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Another new Mustang from Dynacorn AND Ford

This Dynacord-built 1965 Ford Mustang is licensed by Ford.

This Dynacord-built 1965 Ford Mustang is licensed by Ford.

You may remember previous stories in Old Cars Weekly about the availability of new steel bodies of old cars from Dynacorn (read about it here), although the news didn't seem to attract attention outside of the hobby. Well, Dynacorn's again back building a new body of an old car, but this time, it has the full promotional backing of Ford Motor Co. and the attention of John Q. Public.

The automaker announced the availability of an entirely new body shell for early Mustangs, allowing restorers a fresh slate for building a vintage convertible pony car.

According to Ford Motor Co., the new body shell for early 1965 (1964-1/2) and 1966 Mustang convertibles is now in production and available for restorers as a Ford-licensed restoration part.

"The 1964-66 Mustang is the most restored vintage vehicle. But the number of original 1964-66 vintage bodies is shrinking every year," said Dennis Mondrach, Ford Restoration Parts licensing manager. "Most of the original Mustangs left in scrapyards are rusted or wrecked beyond repair. The new body shell is made of virgin metal and uses modern welding techniques. It comes rustproofed, and after final adjustment and finish preparation of the body panels, it is ready for painting and final assembly."

To build a restored Mustang using the new shell, the powertrain, suspension and brakes, the electrical systems, the interior and trim can either be bought new or transferred from an existing car to the new body. Original parts that can't be reused from an old Mustang can be replaced with Ford-approved restoration parts. Mondrach says that nearly all the parts needed to build a complete new 1964-66 Mustang convertible, except for some minor body hardware, are now available from Ford-approved classic parts suppliers.

Ford-approved Mustang restoration parts can be found at

For a restoration part to be approved by Ford, suppliers must meet or exceed the fit, finish and quality of the original, said Mondrach. In order to keep classic Ford-built vehicles on the road, Ford allows parts suppliers access to original technical drawings, blueprints and specifications for parts.

The new body shell not only can save restorers time and money, but enable them to build a strong, well-engineered classic.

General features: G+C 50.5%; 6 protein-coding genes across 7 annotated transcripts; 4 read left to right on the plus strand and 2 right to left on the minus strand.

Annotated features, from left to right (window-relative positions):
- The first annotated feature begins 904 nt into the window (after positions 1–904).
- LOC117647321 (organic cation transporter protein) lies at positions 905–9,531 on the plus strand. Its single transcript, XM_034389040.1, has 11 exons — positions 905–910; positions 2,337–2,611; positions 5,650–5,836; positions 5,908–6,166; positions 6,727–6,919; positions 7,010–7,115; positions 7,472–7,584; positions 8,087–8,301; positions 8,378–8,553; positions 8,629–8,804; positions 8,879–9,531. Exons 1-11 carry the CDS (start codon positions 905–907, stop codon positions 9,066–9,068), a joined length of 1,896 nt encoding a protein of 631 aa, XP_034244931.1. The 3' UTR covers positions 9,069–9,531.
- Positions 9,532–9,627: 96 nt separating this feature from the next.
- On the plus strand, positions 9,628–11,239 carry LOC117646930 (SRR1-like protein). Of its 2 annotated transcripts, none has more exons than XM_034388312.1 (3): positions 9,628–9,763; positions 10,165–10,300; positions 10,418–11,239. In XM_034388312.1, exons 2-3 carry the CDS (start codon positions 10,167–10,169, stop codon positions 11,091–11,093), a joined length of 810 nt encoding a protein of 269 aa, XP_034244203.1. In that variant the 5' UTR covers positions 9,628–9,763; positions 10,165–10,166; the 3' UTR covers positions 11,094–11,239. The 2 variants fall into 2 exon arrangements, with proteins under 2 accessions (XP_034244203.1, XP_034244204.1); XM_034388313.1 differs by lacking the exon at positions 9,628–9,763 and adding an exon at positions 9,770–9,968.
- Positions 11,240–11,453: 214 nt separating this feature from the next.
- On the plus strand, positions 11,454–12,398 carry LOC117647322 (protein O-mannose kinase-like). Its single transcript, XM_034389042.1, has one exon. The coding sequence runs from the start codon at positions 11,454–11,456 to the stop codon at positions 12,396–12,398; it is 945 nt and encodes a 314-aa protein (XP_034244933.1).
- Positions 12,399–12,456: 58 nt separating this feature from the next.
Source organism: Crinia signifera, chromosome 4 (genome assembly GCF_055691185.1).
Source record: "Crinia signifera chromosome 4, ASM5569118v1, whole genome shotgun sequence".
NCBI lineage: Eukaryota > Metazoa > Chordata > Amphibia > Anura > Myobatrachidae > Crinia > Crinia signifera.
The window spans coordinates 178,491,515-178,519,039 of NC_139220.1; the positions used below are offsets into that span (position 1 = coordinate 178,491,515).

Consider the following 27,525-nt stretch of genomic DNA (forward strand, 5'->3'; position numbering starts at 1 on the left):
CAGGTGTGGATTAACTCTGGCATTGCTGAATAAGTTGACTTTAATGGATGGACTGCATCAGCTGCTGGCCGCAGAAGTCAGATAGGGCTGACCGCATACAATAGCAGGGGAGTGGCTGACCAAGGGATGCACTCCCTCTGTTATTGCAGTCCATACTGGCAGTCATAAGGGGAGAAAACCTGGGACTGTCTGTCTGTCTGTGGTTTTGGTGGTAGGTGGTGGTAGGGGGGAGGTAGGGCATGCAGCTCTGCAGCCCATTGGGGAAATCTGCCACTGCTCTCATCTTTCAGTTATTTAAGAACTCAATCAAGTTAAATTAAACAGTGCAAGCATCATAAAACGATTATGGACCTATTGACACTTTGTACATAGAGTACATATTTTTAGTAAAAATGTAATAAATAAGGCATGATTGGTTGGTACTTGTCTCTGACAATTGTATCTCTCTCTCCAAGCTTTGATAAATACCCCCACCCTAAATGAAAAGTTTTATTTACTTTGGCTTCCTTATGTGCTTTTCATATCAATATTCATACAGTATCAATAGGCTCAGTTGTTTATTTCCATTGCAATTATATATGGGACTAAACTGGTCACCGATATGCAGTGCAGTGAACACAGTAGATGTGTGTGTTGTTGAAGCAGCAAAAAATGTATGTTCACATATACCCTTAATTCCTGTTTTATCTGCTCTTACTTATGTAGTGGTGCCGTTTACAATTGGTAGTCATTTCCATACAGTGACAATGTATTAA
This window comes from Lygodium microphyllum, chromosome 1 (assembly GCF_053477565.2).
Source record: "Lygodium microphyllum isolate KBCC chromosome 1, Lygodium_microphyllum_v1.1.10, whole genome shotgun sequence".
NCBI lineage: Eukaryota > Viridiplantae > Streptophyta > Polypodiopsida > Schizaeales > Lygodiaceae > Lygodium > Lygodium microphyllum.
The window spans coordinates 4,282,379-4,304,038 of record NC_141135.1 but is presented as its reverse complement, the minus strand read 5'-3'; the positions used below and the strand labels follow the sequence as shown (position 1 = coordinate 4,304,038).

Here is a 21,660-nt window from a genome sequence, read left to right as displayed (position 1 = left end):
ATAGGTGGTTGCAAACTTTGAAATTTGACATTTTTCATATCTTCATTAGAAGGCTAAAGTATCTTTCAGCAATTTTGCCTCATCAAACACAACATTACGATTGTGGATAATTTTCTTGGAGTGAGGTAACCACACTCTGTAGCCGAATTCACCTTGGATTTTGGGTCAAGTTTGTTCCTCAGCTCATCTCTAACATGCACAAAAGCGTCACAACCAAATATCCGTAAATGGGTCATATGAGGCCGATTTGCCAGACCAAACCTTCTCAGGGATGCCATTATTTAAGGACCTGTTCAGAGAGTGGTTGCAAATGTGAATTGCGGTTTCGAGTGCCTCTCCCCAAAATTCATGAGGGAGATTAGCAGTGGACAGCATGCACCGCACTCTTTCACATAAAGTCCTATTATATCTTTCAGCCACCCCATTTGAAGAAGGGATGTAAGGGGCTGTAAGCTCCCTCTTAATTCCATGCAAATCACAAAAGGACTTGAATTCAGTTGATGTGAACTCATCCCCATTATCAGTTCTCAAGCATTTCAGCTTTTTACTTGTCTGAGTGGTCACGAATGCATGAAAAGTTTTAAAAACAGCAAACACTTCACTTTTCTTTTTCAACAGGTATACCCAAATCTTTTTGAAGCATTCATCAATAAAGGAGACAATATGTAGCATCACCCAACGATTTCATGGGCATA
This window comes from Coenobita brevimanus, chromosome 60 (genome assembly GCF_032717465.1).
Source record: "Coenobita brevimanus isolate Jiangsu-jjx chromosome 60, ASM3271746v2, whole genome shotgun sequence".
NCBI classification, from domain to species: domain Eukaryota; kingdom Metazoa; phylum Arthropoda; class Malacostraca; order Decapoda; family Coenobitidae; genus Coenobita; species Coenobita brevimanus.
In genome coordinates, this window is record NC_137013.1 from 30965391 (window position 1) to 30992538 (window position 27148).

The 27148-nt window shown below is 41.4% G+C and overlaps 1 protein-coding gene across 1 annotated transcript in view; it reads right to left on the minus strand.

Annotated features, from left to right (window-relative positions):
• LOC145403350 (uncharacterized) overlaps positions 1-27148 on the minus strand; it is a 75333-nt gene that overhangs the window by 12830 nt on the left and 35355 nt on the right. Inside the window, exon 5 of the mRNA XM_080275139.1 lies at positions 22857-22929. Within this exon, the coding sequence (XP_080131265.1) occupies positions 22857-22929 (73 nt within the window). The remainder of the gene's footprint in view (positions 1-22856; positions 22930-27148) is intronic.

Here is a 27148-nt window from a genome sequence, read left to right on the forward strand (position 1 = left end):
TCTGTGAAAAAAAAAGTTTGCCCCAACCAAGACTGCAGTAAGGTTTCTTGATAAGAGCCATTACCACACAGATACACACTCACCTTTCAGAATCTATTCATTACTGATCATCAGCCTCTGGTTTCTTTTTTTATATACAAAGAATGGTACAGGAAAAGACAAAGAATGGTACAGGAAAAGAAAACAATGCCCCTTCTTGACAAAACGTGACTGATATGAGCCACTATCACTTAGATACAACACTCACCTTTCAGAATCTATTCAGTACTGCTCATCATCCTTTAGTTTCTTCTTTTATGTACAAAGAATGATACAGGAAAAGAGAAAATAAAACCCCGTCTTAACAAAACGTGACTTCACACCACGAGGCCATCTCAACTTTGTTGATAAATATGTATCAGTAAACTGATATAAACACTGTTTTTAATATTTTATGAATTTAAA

"Instead of spending money fixing rust and welding in new panels, restorers can now simply transfer their powertrain, interior and trim parts onto the new body shell," said Mondrach.

The '65 Mustang body shell is constructed of higher-grade steel than the original, said Jim Christina, vice president of Dynacorn International, the Ford-approved company that is manufacturing the '65 Mustang. "We use a modern universal automotive-grade steel that is actually stronger than the original, and modern welding techniques along with more welds to strengthen the body," Christina said.

The '65 body is in production now and can be delivered by freight truck to any address. The '65 Mustang body includes the doors and trunk lid and all the sheet metal from the radiator support to the taillight panel except the hood and front fenders. Those items are available separately. The '65 Mustang body shell starts at $15,000.

The new body shell can be made into a 1964-1/2, 1965 or 1966 Mustang, based on the powertrains and trim parts added to it. It is the third classic Mustang body shell now available to restorers. The other two are the 1967-68 and the 1969-70 fastback bodies.

Ford will display a new 1965 Mustang body shell Tuesday through Thursday at the Specialty Equipment Market Association (SEMA) show in Las Vegas. It will be parked next to a restored 1965 convertible to demonstrate the high quality of the assembly.

Related Resources

Read about the Ford Mustang in "Mustang: The Original Pony Car"

Identify and verify Mustang and all Ford VINs in "Standard Catalog of Ford"

Read about Old Cars Weekly readers' Mustangs and other Fords in "Just Fords"

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